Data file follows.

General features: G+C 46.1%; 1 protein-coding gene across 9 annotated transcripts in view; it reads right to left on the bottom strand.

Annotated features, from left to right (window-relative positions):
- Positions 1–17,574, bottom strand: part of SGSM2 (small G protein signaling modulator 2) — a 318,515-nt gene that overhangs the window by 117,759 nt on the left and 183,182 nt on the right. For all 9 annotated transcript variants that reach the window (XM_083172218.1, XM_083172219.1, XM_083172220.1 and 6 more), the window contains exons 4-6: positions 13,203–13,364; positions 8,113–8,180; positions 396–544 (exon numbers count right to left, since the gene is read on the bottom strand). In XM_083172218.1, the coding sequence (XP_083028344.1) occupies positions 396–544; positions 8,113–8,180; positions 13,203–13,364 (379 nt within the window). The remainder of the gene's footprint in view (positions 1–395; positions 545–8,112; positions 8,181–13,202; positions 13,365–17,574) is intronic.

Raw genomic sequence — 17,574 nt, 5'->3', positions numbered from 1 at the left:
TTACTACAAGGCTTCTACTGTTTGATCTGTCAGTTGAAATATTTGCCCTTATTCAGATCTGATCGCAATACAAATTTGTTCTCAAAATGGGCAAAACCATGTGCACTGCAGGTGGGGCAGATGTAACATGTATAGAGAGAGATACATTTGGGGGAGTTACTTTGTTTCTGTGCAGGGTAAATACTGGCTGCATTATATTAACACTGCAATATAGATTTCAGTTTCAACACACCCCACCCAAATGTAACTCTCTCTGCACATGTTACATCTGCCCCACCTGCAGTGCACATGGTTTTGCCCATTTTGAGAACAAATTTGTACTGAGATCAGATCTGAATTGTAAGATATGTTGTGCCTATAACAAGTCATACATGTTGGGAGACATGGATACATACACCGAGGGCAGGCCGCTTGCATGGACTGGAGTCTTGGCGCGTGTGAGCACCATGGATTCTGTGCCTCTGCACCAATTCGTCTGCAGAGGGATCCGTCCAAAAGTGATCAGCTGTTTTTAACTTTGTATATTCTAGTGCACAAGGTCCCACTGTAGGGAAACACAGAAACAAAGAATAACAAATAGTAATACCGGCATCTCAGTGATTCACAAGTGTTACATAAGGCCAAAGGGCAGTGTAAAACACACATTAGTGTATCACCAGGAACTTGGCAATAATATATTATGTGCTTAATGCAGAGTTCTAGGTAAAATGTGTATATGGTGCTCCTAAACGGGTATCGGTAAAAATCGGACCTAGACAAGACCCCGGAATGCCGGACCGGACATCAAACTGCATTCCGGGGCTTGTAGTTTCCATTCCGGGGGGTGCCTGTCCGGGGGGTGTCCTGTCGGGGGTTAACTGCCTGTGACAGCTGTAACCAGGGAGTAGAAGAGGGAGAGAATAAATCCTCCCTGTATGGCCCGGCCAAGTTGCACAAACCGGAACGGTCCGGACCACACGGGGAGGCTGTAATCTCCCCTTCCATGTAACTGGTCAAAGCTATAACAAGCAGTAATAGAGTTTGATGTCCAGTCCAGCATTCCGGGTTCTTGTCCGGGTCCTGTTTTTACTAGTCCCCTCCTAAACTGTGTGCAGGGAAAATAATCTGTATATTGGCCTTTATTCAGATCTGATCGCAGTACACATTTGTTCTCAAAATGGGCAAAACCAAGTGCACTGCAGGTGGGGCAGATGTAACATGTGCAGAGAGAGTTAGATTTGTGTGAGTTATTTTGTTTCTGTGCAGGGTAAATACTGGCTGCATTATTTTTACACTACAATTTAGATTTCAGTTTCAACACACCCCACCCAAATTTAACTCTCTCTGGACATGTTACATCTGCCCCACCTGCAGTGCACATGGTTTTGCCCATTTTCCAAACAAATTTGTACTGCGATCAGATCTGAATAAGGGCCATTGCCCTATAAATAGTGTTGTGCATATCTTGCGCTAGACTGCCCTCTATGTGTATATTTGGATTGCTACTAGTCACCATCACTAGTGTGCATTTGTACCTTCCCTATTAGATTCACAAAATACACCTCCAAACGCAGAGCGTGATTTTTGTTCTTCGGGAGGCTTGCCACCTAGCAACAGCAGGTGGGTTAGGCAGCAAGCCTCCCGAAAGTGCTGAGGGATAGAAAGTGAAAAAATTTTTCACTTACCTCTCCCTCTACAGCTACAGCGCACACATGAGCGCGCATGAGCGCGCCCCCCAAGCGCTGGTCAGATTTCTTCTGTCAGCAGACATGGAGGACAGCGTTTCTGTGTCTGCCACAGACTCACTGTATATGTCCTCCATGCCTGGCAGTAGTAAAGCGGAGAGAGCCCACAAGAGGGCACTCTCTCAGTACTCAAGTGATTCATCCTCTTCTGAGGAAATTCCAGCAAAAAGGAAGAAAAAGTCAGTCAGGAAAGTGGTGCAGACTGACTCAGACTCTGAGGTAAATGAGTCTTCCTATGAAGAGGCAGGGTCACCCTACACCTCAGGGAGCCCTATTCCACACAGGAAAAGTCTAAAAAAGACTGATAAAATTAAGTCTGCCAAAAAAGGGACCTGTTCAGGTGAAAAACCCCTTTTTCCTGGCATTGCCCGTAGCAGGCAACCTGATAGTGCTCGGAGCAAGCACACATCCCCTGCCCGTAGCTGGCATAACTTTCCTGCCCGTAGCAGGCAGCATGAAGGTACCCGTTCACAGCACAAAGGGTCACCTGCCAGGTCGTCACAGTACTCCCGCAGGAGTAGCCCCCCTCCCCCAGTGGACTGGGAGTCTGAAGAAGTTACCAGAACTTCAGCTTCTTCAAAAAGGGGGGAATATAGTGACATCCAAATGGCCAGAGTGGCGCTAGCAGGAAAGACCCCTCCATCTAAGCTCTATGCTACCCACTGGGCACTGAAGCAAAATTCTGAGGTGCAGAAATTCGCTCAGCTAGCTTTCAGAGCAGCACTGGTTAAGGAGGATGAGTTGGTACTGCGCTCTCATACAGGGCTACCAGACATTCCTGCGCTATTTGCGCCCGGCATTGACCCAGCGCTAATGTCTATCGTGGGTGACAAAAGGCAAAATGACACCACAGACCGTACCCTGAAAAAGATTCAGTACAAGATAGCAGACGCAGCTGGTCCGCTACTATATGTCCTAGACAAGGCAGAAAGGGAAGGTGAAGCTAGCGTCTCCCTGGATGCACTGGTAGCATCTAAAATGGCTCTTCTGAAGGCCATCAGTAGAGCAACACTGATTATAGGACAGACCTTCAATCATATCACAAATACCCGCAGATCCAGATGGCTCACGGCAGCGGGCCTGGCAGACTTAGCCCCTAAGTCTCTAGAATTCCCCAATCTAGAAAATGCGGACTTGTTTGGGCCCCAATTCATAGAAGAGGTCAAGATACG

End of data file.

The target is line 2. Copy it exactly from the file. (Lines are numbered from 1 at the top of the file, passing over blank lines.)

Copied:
Annotated features, from left to right (window-relative positions):